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At the Taj Mahal


Training The Indian Army in The Punjab


by Capt N A Kelly Bravo Company, 16 Mechanised Infantry Battalion (16 Mech Inf Bn) of the Indian Army were picked from over 200 Indian Infantry Battalions to be attached to 3rd Battalion The Mercian Regiment (Staffords) in the Land Warfare Centre Battle Group (LWC BG) rôle. In preparation for the attachment, Capt Andrew Ryan and I were sent to India to give preparatory training to provide an adaptable and strong Indian Company capable of operating in either a light or an armoured rôle in a complex mission-oriented exercise scenario. Key individuals of the Battalion came to UK in June 2008 to recce the area in which the Company would live and to see the type of exercises they were likely to share with LWC BG. Col Shekhawat, the Commanding Officer, Maj Raghavan, Bravo Company Commander, and Subedar George, a Junior Commissioned Officer (a JCO being similar to the Royal Gurkha Regiment QGO system) were able to identify gaps in their training to prepare the Company for its time in UK. It was suggested during the recce that a


78 October 2009


British training team go to India to teach Bravo Company British army doctrine and tactics so as to better prepare them for their attachment to the LWC BG.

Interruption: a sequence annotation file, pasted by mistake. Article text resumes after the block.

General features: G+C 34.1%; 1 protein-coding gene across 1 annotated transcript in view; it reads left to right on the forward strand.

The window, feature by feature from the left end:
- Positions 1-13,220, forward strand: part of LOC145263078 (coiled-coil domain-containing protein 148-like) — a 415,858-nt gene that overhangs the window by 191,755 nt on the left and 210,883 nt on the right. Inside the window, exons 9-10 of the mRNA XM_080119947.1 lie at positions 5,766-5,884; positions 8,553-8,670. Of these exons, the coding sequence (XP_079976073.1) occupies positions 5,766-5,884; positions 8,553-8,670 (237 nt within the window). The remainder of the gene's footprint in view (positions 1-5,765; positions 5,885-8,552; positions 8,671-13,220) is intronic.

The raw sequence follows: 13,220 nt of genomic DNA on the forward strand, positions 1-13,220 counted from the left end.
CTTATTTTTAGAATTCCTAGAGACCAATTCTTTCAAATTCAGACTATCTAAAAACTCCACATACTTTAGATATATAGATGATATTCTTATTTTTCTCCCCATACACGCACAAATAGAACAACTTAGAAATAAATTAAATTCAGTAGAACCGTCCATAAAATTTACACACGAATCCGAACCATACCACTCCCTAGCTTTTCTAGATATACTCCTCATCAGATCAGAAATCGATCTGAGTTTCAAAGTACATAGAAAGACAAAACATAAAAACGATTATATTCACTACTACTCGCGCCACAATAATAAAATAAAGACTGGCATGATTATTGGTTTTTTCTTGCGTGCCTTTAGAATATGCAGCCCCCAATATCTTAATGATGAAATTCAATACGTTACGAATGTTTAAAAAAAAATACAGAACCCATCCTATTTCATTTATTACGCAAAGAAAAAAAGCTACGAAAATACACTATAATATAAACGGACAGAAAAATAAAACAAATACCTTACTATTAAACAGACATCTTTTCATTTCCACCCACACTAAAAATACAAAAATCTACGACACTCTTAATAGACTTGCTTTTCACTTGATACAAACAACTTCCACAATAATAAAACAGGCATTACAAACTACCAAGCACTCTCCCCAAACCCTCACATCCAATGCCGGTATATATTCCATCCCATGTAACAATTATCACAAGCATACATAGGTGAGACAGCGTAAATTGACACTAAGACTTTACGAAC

After significant diplomatic effort, we flew into Delhi airport in mid August and were met by the MA to the British Defence Attaché. We were greeted by the Bravo Company Officers at the Armoured Corps Mess in the Delhi Cantonment area, the home to approximately twelve Regiments. After a quick introduction to the chaos that is the Delhi traffic system, we found out what build-up training Bravo Coy had completed and what elements they would like to cover during the limited time available. The lectures which we had planned included the history of Britain, Regimental history, AI Battle Group tactics, AI Company tactics, OBUA, combined arms operations and many more. This programme would show Bravo Company the difficulties and complexities which they would face on arrival but, before the hard work started, we spent a day visiting the breathtaking Taj Mahal and Fatephur Sikri, a spectacular ancient fort and mosque. Capt Ryan was delighted to discover that his shorts and hair cut were deemed to be inappropriate and it wasn’t until many hours later that I managed to control my laughter at the sight of Capt Ryan in a skirt with an unusual hat on!


On the following day, we gave lectures to an audience of approximately 40 personnel consisting of the key members of Bravo Coy including a large number of the JCOs. The mix of previous experience levels in the audience was quite staggering with a number of the JCOs having been present when 16 Mech Inf Bn became the first unit to operate with BMP at high altitude in the volatile region of Jammu and Kashmir (J & K) almost 20 years previously. Many in the audience had completed tours of J & K and had been deployed on some of the UN tours in which India has been involved. This mix of operational experience is similar to that of the British Army and it was interesting to see the parallels between our two forces emerge time and time again.


Despite English being the language of the Staff Officer in India, with all orders and


In the Indian Divisional Mess The Mercian Eagle


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